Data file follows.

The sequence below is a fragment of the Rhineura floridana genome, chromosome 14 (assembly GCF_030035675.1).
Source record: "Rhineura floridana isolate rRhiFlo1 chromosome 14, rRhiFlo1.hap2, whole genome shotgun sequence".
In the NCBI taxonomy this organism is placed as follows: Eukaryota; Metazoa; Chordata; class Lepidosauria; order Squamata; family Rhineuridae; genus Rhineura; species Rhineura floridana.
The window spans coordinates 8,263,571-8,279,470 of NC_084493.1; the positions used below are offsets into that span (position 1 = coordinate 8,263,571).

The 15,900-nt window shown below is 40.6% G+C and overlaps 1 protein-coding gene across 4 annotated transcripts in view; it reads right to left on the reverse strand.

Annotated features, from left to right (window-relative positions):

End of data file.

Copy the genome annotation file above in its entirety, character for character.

The sequence below is a fragment of the Rhineura floridana genome, chromosome 14 (assembly GCF_030035675.1).
Source record: "Rhineura floridana isolate rRhiFlo1 chromosome 14, rRhiFlo1.hap2, whole genome shotgun sequence".
In the NCBI taxonomy this organism is placed as follows: Eukaryota; Metazoa; Chordata; class Lepidosauria; order Squamata; family Rhineuridae; genus Rhineura; species Rhineura floridana.
The window spans coordinates 8,263,571-8,279,470 of NC_084493.1; the positions used below are offsets into that span (position 1 = coordinate 8,263,571).

The 15,900-nt window shown below is 40.6% G+C and overlaps 1 protein-coding gene across 4 annotated transcripts in view; it reads right to left on the reverse strand.

Annotated features, from left to right (window-relative positions):